I understand there are rules, but the PGA of America had an exemption available, and I felt I had earned it as low pro at the Western, said Thorpe. Nonetheless, he was obligated to leave Denver and the PGA, but that just made him more determined for his next success.
That came the next month, at Milwaukee. This time, there wouldnt be anymore almosts. This time, Thorpe ended all speculation with a resounding win. The man he beat wasnt an amateur ' it was Jack Nicklaus.
Thorpe, with an Ace bandage strapped around his ailing left wrist, shot a 62 in the third round ' which included a 29 on the front nine. That was low enough to catch Nicklaus. Then he kept it up in the final round to defeat Nicklaus ' and everyone else in the field ' and win going away.
It was a little telling of Nicklaus the man that Nicklaus sidled up to Thorpe during the final round and gave a little encouragement.
I was really feeling the pressure the back nine, said Thorpe. Jack came over to me and said, Try and take it easy, Jim. It will all be over soon.
It helped relax me, and when we came up 18, he motioned for me to walk up to the green ahead of him. He wanted me to know that the cheers were all for me. I know he had to be disappointed in not winning, but he was thoughtful enough to think me. Ill never forget that.
Then it was on to Tucson the last week in October, and a victory over Jack Renner in the Match Play Championship. Thorpe remembers the struggle of playing through the field one-by-one. He won the Match Play again in 1986, making two of the three regular tour victories head-to-head battles.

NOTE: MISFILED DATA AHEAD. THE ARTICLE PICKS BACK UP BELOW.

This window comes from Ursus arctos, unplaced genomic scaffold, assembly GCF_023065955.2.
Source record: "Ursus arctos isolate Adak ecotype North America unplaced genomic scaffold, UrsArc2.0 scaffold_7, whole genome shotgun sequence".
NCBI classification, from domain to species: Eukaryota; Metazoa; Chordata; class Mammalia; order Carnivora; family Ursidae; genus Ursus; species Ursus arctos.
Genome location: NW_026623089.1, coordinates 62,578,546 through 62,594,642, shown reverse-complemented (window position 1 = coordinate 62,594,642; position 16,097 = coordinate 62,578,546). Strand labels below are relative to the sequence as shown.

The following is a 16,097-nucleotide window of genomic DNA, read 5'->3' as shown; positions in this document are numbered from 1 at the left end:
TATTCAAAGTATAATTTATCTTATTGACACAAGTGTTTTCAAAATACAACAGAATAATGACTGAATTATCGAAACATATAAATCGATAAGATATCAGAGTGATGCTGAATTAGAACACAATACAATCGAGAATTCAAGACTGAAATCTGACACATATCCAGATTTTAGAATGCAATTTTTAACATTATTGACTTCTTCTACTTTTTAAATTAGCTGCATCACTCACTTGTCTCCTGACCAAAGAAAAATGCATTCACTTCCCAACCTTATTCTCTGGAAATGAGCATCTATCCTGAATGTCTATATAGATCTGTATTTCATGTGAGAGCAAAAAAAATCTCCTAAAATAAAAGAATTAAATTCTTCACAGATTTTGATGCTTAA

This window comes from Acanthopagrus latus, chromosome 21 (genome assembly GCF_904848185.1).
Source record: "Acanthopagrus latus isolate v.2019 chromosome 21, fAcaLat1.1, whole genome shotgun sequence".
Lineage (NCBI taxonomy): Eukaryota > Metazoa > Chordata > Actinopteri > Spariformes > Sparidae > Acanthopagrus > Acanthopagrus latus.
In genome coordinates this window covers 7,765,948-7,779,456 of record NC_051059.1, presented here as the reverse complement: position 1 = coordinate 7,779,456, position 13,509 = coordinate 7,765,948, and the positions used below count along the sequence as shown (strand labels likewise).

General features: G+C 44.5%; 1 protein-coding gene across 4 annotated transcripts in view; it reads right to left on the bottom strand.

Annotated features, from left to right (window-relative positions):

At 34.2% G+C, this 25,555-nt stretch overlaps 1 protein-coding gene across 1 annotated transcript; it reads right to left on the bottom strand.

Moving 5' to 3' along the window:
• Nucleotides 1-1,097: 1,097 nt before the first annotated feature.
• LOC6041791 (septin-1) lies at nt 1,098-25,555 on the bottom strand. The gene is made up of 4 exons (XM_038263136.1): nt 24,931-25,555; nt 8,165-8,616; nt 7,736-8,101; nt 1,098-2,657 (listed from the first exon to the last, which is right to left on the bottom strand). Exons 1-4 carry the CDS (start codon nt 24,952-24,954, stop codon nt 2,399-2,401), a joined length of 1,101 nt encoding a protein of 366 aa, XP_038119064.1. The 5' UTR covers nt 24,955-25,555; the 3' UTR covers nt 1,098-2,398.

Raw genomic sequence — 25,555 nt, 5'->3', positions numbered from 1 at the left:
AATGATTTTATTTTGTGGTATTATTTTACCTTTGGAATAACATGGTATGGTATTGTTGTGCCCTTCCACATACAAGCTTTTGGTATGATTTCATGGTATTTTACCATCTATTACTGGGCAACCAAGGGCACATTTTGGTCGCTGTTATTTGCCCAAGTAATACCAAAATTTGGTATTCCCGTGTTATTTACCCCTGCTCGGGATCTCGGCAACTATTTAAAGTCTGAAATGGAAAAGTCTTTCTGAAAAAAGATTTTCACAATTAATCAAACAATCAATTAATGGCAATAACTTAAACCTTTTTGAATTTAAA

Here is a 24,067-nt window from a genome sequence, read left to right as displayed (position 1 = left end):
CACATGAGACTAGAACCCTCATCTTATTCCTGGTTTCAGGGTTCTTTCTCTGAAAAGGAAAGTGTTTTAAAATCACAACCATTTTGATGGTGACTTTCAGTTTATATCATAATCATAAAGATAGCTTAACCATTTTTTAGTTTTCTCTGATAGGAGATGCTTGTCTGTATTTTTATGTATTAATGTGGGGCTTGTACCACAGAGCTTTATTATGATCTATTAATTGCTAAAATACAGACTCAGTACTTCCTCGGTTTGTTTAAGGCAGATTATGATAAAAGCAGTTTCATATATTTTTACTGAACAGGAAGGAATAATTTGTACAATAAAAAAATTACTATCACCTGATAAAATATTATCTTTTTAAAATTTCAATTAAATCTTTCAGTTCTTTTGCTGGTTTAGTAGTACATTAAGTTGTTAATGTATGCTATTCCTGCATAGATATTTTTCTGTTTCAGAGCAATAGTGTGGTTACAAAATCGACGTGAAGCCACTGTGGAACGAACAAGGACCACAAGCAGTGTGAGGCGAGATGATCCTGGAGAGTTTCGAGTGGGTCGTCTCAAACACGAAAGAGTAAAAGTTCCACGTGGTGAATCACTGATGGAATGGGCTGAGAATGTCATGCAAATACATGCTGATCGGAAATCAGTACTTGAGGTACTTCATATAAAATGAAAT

He admitted it was due partially to his gamesmanship. Example? A 1985 match with Dan Pohl.
I had Herman Mitchell (Lee Trevinos longtime caddy) caddying for me, Thorpe said in a recent Golf Digest article. I was 3-up on Dan and giving him some lip. All of a sudden Dan reversed the gamesmanship and broke my concentration.
Next thing I knew, were dead even. On the 16th hole we both chipped to about two feet. He gave me the putt. I was about to do the same when Herman said, Jim, dont give him that.
So I just stood there. I could tell be Dans body language he was expecting me to tell him to pick it up. But I didnt give it to him, he missed it, and I ended up winning. Herman said, Man, thats your game, talkin and jivin, getting into peoples heads.
By the time 1985 was over with, Thorpe had made nearly $400,000 ' $54,000 for Milwaukee and $150,000 in Tucson to go with the 90k he won at the Western. That was good for fourth on the money list. But he also had something even more important ' a new attitude.
Hes not a nice guy on the golf course anymore, said his wife, Carol, at the end of 1985. I mean, hes congenial, but hes got the killer instinct in him that all the rest of the winners on tour have ' the intensity. He didnt have that before.
The Greater Milwaukee Open will be played again this week, but without Jim Thorpe - he has taken his game to the Senior Tour. But he will never forget what it was like to be on tour before 1985 ' and what it was like during three wonderful months in 85.
I talked to some people who think I should be pumped up or super happy about the year, but hell, I paid my dues, man, said Thorpe. I worked hard. Ive been on the road with no money. Ive been on the road with flat tires. You name it, and, you know, its happened to me.
So, when I won, it was a pleasant sight to see coming. But I really wasnt that surprised. All through the year I played on the tour, I played well enough to win. It was just that someone else played better.
But not at the end of 1985. For three months, Jim Thorpe was king of the golf world.
Jim Thorpe's Bio
Full Coverage of the 2002 Ford Senior Players Championship